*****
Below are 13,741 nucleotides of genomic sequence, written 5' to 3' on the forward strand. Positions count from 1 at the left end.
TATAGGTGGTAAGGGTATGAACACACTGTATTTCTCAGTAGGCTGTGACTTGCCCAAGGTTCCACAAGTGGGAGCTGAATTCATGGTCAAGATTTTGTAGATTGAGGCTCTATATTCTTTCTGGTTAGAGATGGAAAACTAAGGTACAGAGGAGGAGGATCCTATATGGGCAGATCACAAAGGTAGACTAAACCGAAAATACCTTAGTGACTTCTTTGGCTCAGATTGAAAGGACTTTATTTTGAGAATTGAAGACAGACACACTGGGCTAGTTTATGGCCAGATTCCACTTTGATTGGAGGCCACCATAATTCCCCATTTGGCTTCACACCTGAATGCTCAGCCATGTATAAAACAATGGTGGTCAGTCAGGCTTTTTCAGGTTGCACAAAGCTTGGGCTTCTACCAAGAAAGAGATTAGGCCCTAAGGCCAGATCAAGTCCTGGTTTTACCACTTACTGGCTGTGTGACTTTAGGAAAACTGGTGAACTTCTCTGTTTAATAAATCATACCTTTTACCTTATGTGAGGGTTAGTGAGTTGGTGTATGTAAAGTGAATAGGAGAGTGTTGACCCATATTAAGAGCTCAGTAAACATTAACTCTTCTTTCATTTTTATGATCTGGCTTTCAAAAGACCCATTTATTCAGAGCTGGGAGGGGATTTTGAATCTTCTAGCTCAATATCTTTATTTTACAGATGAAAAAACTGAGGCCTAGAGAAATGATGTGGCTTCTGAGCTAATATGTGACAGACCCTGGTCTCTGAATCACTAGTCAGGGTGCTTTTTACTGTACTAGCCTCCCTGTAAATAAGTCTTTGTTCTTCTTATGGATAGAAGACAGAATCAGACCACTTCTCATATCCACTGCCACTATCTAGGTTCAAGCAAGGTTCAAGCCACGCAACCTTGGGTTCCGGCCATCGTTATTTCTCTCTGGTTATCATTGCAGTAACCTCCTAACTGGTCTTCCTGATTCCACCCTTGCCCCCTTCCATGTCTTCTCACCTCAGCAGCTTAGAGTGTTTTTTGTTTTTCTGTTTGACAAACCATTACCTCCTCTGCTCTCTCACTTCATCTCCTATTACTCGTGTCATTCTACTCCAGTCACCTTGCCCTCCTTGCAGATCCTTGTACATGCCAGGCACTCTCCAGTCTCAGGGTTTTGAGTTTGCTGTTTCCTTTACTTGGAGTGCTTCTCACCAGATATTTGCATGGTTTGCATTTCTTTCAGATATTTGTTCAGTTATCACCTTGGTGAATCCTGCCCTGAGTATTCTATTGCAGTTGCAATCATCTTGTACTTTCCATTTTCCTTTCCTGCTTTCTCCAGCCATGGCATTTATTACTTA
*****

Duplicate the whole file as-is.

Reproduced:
Below are 13,741 nucleotides of genomic sequence, written 5' to 3' on the forward strand. Positions count from 1 at the left end.
TATAGGTGGTAAGGGTATGAACACACTGTATTTCTCAGTAGGCTGTGACTTGCCCAAGGTTCCACAAGTGGGAGCTGAATTCATGGTCAAGATTTTGTAGATTGAGGCTCTATATTCTTTCTGGTTAGAGATGGAAAACTAAGGTACAGAGGAGGAGGATCCTATATGGGCAGATCACAAAGGTAGACTAAACCGAAAATACCTTAGTGACTTCTTTGGCTCAGATTGAAAGGACTTTATTTTGAGAATTGAAGACAGACACACTGGGCTAGTTTATGGCCAGATTCCACTTTGATTGGAGGCCACCATAATTCCCCATTTGGCTTCACACCTGAATGCTCAGCCATGTATAAAACAATGGTGGTCAGTCAGGCTTTTTCAGGTTGCACAAAGCTTGGGCTTCTACCAAGAAAGAGATTAGGCCCTAAGGCCAGATCAAGTCCTGGTTTTACCACTTACTGGCTGTGTGACTTTAGGAAAACTGGTGAACTTCTCTGTTTAATAAATCATACCTTTTACCTTATGTGAGGGTTAGTGAGTTGGTGTATGTAAAGTGAATAGGAGAGTGTTGACCCATATTAAGAGCTCAGTAAACATTAACTCTTCTTTCATTTTTATGATCTGGCTTTCAAAAGACCCATTTATTCAGAGCTGGGAGGGGATTTTGAATCTTCTAGCTCAATATCTTTATTTTACAGATGAAAAAACTGAGGCCTAGAGAAATGATGTGGCTTCTGAGCTAATATGTGACAGACCCTGGTCTCTGAATCACTAGTCAGGGTGCTTTTTACTGTACTAGCCTCCCTGTAAATAAGTCTTTGTTCTTCTTATGGATAGAAGACAGAATCAGACCACTTCTCATATCCACTGCCACTATCTAGGTTCAAGCAAGGTTCAAGCCACGCAACCTTGGGTTCCGGCCATCGTTATTTCTCTCTGGTTATCATTGCAGTAACCTCCTAACTGGTCTTCCTGATTCCACCCTTGCCCCCTTCCATGTCTTCTCACCTCAGCAGCTTAGAGTGTTTTTTGTTTTTCTGTTTGACAAACCATTACCTCCTCTGCTCTCTCACTTCATCTCCTATTACTCGTGTCATTCTACTCCAGTCACCTTGCCCTCCTTGCAGATCCTTGTACATGCCAGGCACTCTCCAGTCTCAGGGTTTTGAGTTTGCTGTTTCCTTTACTTGGAGTGCTTCTCACCAGATATTTGCATGGTTTGCATTTCTTTCAGATATTTGTTCAGTTATCACCTTGGTGAATCCTGCCCTGAGTATTCTATTGCAGTTGCAATCATCTTGTACTTTCCATTTTCCTTTCCTGCTTTCTCCAGCCATGGCATTTATTACTTA